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All living cells that grow and divide have a constant demand for producing new proteins and new membrane lipids. Some cells of the human body, however, are specialized to secrete tremendous amounts of proteins. Plasma cells, for example, produce antibodies that ward off bacteria and viruses. Another example are cells from the pancreas that manufacture insulin, which is essential for regulating blood sugar levels. Such cells are known as secretory cells.NEXT ARTICLE
Blood is a specialized bodily fluid that delivers necessary substances to the body's cells (in animals) – such as nutrients and oxygen – and transports waste products away from those same cells. In vertebrates, it is composed of blo...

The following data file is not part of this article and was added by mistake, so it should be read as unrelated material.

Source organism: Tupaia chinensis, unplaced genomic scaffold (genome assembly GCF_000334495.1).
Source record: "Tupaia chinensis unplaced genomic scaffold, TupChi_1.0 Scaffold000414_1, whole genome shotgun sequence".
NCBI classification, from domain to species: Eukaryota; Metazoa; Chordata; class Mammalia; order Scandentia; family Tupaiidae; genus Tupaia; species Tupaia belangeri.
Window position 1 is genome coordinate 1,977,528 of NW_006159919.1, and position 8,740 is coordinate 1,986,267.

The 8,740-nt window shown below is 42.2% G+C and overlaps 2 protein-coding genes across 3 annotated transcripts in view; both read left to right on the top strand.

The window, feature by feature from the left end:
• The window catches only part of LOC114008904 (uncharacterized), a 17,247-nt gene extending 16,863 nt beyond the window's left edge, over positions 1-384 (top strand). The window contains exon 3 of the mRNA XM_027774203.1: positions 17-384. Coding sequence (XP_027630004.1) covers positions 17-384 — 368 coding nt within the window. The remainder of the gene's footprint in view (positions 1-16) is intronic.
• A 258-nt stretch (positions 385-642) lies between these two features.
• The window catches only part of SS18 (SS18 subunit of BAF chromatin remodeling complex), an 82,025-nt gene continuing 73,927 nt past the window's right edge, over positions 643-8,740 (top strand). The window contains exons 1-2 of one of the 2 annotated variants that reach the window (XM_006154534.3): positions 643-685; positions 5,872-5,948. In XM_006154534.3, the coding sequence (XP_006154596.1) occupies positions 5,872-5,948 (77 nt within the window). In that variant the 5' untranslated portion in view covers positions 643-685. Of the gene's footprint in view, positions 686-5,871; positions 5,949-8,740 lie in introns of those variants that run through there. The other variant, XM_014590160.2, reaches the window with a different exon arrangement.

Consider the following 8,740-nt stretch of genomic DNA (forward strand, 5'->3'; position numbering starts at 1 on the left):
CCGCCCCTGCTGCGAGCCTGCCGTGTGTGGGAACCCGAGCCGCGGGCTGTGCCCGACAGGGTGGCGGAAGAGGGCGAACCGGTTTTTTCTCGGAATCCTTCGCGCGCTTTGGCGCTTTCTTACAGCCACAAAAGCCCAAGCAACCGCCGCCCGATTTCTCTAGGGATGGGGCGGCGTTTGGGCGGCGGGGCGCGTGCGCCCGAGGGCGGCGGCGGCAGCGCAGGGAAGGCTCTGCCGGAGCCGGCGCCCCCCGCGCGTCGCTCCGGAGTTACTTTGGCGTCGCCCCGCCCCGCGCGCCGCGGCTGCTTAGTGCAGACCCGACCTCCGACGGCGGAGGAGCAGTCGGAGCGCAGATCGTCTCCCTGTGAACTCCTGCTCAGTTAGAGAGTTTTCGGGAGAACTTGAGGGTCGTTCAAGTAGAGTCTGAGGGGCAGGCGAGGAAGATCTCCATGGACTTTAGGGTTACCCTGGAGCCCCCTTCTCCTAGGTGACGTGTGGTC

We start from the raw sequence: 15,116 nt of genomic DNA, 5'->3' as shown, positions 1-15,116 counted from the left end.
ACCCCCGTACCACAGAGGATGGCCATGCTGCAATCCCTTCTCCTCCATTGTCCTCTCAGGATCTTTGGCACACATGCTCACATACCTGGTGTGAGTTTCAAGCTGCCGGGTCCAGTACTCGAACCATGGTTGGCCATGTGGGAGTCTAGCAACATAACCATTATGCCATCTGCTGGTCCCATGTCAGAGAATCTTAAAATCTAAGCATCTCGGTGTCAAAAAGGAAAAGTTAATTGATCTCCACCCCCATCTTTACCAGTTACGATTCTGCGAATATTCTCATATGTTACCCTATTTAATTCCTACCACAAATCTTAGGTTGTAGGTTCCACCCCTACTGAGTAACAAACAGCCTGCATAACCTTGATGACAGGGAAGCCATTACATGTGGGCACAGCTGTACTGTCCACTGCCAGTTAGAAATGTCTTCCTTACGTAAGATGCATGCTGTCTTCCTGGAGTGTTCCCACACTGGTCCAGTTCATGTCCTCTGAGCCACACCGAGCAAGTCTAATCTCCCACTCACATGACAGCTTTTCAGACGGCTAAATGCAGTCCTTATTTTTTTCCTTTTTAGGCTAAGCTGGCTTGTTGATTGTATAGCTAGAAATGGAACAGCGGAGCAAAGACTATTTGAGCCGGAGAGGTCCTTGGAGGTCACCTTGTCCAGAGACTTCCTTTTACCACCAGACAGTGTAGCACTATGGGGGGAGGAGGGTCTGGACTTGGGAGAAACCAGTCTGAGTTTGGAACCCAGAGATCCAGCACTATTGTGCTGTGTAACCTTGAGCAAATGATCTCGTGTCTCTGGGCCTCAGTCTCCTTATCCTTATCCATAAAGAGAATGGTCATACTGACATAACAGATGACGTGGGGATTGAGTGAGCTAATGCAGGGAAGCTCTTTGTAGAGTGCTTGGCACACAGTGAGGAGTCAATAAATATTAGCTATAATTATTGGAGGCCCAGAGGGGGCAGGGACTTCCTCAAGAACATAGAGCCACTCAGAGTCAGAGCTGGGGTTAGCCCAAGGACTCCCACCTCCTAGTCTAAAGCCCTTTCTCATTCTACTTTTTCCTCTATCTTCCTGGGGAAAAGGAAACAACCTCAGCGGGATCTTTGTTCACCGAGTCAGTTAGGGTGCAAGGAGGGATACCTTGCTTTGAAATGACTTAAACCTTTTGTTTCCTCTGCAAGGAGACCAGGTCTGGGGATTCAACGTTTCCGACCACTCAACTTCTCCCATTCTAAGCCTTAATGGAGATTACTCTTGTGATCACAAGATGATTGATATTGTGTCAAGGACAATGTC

An antibody is a protein produced by the body's immune system when it detects harmful substances, called antigens. Examples of antigens include microorganisms (such as bacteria, fungi, parasites, and viruses) and chemicals. Antibodies may be produc...
Hepatology is the study of liver, gallbladder, biliary tree, and pancreas, and diseases associated with them. This includes viral hepatitis, alcohol damage, cirrhosis and cancer. As modern lifestyles change, with alcoholism and cancer becoming more promi...